- Not enactedThe President has not signed this bill
- The senate has not voted
- The house has not voted
House Committee on House AdministrationHouse Committee on Energy and CommerceCommunications and TechnologyHouse Committee on Ways and MeansHouse Committee on Oversight and Government ReformIntroducedApril 22nd, 2009
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Clean Money, Clean Elections Act of 2009
To reform the financing of House elections, and for other purposes.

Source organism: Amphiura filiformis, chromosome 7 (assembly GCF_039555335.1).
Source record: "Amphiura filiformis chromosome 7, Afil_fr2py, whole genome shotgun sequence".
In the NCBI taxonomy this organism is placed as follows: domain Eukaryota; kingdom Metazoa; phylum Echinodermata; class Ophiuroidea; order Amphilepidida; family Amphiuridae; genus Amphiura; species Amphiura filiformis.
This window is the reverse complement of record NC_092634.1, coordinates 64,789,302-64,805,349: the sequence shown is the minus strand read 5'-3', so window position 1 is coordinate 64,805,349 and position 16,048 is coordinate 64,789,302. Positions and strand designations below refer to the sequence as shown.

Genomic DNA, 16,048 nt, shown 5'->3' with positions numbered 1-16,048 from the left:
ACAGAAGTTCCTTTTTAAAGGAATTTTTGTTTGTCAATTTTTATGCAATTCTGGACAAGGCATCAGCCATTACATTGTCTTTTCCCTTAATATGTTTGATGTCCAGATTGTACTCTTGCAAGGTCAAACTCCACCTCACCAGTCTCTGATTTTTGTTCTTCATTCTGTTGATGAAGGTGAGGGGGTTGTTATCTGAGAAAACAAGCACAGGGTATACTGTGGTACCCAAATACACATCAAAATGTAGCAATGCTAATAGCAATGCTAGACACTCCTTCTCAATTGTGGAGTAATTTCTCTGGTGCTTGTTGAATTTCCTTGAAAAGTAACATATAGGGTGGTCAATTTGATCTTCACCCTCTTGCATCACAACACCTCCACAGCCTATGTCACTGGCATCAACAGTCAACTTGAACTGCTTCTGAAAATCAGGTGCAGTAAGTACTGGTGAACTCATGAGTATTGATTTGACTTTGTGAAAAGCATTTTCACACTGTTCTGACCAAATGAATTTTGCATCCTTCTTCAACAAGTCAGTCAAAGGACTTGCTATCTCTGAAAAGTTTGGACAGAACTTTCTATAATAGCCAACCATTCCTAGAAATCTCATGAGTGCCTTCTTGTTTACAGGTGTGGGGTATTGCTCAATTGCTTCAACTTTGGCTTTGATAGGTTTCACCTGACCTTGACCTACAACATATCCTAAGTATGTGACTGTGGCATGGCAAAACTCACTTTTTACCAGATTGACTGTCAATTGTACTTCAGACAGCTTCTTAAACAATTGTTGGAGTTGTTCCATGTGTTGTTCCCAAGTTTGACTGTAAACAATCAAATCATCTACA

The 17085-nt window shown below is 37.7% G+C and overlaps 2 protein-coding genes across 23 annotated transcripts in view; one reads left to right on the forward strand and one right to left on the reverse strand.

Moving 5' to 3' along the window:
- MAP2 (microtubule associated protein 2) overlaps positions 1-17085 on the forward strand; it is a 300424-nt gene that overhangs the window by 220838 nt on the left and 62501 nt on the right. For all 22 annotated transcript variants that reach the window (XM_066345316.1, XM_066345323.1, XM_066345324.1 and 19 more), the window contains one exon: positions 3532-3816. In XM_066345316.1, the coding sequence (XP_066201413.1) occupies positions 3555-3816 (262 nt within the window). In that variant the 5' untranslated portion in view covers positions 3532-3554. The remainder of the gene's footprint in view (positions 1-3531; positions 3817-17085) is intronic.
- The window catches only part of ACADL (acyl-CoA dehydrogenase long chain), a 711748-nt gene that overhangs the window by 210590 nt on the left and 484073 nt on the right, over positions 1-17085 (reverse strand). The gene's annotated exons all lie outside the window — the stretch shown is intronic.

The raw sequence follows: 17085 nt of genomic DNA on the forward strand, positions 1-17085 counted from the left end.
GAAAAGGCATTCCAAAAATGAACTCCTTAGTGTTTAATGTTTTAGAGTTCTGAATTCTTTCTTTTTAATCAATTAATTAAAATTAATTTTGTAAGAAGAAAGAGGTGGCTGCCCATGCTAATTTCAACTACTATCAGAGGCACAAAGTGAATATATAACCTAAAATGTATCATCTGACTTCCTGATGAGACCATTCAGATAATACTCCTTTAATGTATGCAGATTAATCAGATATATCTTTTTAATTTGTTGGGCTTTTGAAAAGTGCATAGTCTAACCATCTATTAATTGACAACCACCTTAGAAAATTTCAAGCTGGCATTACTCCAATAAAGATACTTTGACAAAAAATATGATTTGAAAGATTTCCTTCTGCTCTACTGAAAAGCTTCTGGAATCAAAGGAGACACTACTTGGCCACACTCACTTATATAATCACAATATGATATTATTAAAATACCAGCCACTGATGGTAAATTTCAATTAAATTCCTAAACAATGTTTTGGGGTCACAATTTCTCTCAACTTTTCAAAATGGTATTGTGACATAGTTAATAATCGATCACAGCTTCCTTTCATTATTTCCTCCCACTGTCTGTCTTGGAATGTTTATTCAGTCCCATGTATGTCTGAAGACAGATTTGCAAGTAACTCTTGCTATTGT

Clean Money, Clean Elections Act of 2009 - Amends the Federal Election Campaign Act of 1971 (FECA) with respect to: (1) eligibility and qualifying contribution requirements, seed money limits, and benefits of clean election financing of House election campaigns; (2) establishment of a House Clean Elections Fund; (3) eligibility for Fund allocations as well as such allocations; (4) a seed money contribution requirement; (5) contribution and expenditure requirements; (6) certification of whether or not a federal election candidate is a clean money candidate; (7) benefits for participating candidates; (8) payment of fair fight funds; (9) administration of the House Clean Elections System; (10) reporting requirements for nonparticipating candidates; (11) modification of electioneering communication reporting requirements; (12) limitation on coordinated expenditures by political party committees with participating candidates; and (13) treatment of coordinated expenditures as contributions. Amends the Internal Revenue Code to provide a tax credit for voluntary donations to the House Clean Elections Fund. Establishes the Clean Elections Review Commission. Amends the Communications Act of 1934 to entitle clean money candidates to receive specified free broadcast time and reduced broadcast rates in certain circumstances. Amends federal postal law to prohibit franked mass mailings by Members of Congress (except public meeting notices) during the 90 days before primary and general election periods, unless they are not candidates for re-election to any other federal office. Amends FECA to: (1) empower the Federal Election Commission (FEC) to petition the U.S. Supreme Court for a proceeding on certiorari; and (2) reduce from 48 to 24 hours the deadline for electronic filing with the FEC of reports by each political committee of contributions received within 90 days before an election.